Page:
PLAYlist 43: Bubble Tea | Under the Radar - Music Magazine
Saturday, January 16th, 2021  

PLAYlist 43: Bubble Tea

Jul 12, 2019 By Austin Trunick Bookmark and Share

We really don’t cover enough dice games around here: the amount of playful mayhem supplied by these ancient, six-sided chaos cubes is unmatched. What’s weird, though, is that despite their absurd versatility, we rarely pause to appreciate them. In most of the games we’ve coverered here, dice are only one element of a bigger, more complex design, and are overlooked within a sea of other nifty components. Hex Roller was a recent exception in which a dice-centered game stood up and demanded our attention. The fast-paced and lighthearted Bubble Tea is the next one.

My personal history with the beverage bubble tea (or boba) is as such: having grown up in the rural Midwest, it wasn’t something I was exposed to until moving to New York City for college. One of my first friends at school introduced me to the drink on an early sojourn down to Chinatown. (This friend grew up in Taiwan.) Assuming from the name that it would just be a carbonated, tea-flavored soft drink, I was shocked to find that the “bubbles” weren’t bubbles at all, but large, gelatinous balls.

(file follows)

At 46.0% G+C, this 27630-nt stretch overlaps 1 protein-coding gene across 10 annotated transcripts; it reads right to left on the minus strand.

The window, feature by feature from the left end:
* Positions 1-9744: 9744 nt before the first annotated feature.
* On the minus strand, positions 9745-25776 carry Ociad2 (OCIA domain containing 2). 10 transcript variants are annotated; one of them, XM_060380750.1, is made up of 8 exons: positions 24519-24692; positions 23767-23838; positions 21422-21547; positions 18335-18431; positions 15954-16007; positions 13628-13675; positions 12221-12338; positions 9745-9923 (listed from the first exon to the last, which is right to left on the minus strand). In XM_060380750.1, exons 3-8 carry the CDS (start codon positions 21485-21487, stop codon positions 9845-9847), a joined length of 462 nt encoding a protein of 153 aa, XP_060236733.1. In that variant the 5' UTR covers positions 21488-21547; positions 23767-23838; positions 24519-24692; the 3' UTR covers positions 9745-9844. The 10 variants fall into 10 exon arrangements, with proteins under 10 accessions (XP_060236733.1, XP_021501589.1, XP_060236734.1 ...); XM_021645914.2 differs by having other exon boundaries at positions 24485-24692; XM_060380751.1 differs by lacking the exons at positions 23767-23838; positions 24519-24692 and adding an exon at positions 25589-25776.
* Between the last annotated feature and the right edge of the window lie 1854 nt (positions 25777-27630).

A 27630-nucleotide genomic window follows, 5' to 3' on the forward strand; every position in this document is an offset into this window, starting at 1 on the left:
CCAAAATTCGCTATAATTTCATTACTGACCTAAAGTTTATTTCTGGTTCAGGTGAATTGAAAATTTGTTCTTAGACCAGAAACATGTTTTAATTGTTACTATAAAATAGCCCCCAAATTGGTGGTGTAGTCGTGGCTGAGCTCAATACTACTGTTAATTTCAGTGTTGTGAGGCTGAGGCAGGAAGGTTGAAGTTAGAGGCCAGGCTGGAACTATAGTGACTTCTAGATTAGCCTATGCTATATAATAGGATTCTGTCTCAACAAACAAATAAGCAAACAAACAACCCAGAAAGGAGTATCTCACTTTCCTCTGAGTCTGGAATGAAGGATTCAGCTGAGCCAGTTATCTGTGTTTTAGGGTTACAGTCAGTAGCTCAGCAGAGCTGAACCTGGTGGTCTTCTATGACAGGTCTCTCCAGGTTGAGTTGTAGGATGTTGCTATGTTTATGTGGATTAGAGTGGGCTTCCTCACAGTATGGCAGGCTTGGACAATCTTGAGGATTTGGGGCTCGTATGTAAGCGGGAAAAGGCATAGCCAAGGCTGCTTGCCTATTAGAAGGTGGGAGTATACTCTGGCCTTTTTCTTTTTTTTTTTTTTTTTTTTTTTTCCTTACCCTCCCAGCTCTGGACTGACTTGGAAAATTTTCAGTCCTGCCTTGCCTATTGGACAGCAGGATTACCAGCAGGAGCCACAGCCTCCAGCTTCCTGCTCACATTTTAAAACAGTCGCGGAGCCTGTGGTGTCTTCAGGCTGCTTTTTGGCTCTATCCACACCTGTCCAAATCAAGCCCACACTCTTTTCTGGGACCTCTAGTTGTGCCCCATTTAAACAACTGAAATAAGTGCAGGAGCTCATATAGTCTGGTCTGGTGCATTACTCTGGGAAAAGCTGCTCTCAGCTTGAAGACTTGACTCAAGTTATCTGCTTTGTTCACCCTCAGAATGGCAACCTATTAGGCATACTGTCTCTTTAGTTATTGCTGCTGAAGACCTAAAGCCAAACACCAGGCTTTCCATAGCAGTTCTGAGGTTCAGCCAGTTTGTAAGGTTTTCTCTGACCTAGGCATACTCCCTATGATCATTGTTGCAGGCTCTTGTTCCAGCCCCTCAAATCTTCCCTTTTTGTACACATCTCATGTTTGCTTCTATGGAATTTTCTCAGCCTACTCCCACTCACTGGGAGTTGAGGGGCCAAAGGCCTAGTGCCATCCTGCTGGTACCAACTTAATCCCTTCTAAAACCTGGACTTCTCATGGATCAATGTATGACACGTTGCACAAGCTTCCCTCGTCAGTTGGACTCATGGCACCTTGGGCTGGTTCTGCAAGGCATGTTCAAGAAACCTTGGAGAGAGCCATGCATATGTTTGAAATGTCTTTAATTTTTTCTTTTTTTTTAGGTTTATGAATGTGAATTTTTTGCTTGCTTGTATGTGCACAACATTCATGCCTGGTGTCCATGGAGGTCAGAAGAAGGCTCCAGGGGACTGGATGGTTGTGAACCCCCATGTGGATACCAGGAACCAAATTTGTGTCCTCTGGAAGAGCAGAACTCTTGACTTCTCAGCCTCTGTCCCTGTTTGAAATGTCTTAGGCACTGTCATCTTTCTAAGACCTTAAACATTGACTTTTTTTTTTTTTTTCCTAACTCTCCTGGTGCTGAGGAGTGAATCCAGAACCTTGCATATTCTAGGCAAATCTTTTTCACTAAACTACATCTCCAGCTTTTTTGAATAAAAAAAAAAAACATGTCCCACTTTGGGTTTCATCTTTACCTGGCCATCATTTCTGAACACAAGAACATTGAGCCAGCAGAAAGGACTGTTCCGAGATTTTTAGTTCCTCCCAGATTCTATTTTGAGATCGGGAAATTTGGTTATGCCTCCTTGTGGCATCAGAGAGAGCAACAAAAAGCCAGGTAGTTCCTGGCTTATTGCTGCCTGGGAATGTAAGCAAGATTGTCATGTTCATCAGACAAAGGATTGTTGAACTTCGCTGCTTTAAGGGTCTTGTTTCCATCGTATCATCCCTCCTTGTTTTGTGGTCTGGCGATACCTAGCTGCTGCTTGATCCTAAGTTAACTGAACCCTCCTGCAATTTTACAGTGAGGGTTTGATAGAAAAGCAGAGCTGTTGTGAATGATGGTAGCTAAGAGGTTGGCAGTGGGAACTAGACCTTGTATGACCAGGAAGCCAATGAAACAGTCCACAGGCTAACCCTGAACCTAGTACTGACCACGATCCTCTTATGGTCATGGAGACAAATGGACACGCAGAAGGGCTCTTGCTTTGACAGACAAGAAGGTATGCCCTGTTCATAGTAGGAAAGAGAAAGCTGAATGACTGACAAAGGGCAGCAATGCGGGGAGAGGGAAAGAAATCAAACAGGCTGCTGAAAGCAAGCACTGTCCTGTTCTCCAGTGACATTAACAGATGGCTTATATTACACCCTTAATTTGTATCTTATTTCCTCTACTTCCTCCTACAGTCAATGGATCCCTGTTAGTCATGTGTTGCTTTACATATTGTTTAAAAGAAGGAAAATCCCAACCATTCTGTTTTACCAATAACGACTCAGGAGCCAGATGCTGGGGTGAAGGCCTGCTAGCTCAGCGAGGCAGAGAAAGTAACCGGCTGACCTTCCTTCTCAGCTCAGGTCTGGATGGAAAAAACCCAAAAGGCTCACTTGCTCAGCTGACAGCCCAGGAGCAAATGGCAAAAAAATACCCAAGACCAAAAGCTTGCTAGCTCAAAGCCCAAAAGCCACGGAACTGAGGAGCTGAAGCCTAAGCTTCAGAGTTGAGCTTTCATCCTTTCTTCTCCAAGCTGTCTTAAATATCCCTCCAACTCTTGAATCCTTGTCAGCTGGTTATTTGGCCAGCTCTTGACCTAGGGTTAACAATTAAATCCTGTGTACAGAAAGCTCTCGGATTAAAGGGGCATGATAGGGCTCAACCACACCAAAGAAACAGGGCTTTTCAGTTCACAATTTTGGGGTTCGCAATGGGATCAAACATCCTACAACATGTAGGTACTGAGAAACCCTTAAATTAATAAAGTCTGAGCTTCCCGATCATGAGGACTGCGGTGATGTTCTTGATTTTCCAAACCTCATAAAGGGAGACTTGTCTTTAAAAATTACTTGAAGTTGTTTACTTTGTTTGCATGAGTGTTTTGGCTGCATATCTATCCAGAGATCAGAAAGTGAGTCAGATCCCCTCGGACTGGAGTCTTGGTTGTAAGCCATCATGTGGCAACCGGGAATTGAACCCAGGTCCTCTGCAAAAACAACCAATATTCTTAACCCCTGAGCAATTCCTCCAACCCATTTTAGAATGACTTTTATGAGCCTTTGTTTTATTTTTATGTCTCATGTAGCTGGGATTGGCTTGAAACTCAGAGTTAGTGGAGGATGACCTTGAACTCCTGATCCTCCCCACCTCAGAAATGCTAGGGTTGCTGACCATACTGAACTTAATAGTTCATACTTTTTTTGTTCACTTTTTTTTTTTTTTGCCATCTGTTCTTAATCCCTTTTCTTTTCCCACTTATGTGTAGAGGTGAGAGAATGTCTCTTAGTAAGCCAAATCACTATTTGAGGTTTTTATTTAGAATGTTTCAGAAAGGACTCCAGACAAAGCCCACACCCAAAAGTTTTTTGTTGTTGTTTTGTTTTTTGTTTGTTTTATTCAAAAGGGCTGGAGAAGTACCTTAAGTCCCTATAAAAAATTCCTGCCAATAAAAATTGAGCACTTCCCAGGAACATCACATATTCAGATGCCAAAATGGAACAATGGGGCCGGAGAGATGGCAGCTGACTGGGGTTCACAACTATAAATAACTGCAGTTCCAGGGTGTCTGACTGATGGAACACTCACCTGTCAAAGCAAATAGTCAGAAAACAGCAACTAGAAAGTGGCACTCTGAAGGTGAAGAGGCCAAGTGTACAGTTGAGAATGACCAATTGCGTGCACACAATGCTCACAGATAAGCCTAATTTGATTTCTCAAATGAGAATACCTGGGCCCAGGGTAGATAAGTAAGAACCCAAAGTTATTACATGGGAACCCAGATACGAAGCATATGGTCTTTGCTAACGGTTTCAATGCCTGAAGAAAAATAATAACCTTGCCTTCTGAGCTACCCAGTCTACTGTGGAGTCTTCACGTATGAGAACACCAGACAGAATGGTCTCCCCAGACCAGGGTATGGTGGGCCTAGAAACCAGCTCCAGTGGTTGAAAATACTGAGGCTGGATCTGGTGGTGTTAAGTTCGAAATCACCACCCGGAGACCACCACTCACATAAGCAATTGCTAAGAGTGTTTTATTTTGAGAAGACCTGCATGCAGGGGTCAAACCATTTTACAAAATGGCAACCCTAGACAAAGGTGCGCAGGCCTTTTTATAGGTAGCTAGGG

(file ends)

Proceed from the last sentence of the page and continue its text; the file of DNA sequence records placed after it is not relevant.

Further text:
Here’s the bubble tea drinking experience, purely from my personal perspective. Imagine you’re enjoying a sweet, fruity beverage through a straw that feels suspiciously oversized. Suddenly, one of these goo orbs shoots up the tube and lodges itself in the back of your throat. In your alarmed panic, you barely manage to not choke. You remind yourself that it’s just tapioca and not an alien larva waiting to mature and burst out of your chest. You continue to drink, but with a determined focus on not sucking up any of the jelly spheres without knowing they’re coming. No matter how hard you concentrate, however, it’s little use: periodically gagging yourself on those edible choking hazards is an inevitable part of the bubble tea experience.

Some people love this stuff!

As for myself, it was something fun to introduce to out-of-towners when they came to visit but nothing I’d seek out just for me. It’s grown in popularity here in the U.S. over the last 15 years, for sure, and is now something you can buy in many suburban strip malls, and so I suppose it may be more than just an acquired taste.